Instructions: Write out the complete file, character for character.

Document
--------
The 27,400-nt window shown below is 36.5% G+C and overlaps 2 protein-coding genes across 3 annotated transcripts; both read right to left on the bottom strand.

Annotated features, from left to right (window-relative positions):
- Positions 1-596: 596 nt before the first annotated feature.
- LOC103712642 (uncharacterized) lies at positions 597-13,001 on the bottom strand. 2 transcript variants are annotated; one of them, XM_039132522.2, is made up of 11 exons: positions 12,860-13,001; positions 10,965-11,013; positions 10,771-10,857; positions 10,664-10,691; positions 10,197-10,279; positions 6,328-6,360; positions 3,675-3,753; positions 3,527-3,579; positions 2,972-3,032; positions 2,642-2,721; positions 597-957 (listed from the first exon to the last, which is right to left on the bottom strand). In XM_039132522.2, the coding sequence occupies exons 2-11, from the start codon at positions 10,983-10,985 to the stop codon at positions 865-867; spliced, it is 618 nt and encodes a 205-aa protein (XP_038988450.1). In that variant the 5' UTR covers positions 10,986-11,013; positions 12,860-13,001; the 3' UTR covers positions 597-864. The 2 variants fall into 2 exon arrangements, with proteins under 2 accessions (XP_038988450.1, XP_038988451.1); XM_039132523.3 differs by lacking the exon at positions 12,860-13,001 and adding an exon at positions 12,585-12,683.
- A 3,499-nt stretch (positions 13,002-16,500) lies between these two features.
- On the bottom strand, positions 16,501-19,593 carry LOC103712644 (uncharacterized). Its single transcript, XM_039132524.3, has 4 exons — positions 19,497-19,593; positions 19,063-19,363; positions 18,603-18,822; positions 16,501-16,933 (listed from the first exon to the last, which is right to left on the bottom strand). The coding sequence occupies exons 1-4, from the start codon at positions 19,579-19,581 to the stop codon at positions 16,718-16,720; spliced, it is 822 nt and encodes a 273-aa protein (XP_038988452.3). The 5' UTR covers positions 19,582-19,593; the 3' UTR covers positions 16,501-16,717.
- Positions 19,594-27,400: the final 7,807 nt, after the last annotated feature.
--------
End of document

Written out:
The 27,400-nt window shown below is 36.5% G+C and overlaps 2 protein-coding genes across 3 annotated transcripts; both read right to left on the bottom strand.

Annotated features, from left to right (window-relative positions):
- Positions 1-596: 596 nt before the first annotated feature.
- LOC103712642 (uncharacterized) lies at positions 597-13,001 on the bottom strand. 2 transcript variants are annotated; one of them, XM_039132522.2, is made up of 11 exons: positions 12,860-13,001; positions 10,965-11,013; positions 10,771-10,857; positions 10,664-10,691; positions 10,197-10,279; positions 6,328-6,360; positions 3,675-3,753; positions 3,527-3,579; positions 2,972-3,032; positions 2,642-2,721; positions 597-957 (listed from the first exon to the last, which is right to left on the bottom strand). In XM_039132522.2, the coding sequence occupies exons 2-11, from the start codon at positions 10,983-10,985 to the stop codon at positions 865-867; spliced, it is 618 nt and encodes a 205-aa protein (XP_038988450.1). In that variant the 5' UTR covers positions 10,986-11,013; positions 12,860-13,001; the 3' UTR covers positions 597-864. The 2 variants fall into 2 exon arrangements, with proteins under 2 accessions (XP_038988450.1, XP_038988451.1); XM_039132523.3 differs by lacking the exon at positions 12,860-13,001 and adding an exon at positions 12,585-12,683.
- A 3,499-nt stretch (positions 13,002-16,500) lies between these two features.
- On the bottom strand, positions 16,501-19,593 carry LOC103712644 (uncharacterized). Its single transcript, XM_039132524.3, has 4 exons — positions 19,497-19,593; positions 19,063-19,363; positions 18,603-18,822; positions 16,501-16,933 (listed from the first exon to the last, which is right to left on the bottom strand). The coding sequence occupies exons 1-4, from the start codon at positions 19,579-19,581 to the stop codon at positions 16,718-16,720; spliced, it is 822 nt and encodes a 273-aa protein (XP_038988452.3). The 5' UTR covers positions 19,582-19,593; the 3' UTR covers positions 16,501-16,717.
- Positions 19,594-27,400: the final 7,807 nt, after the last annotated feature.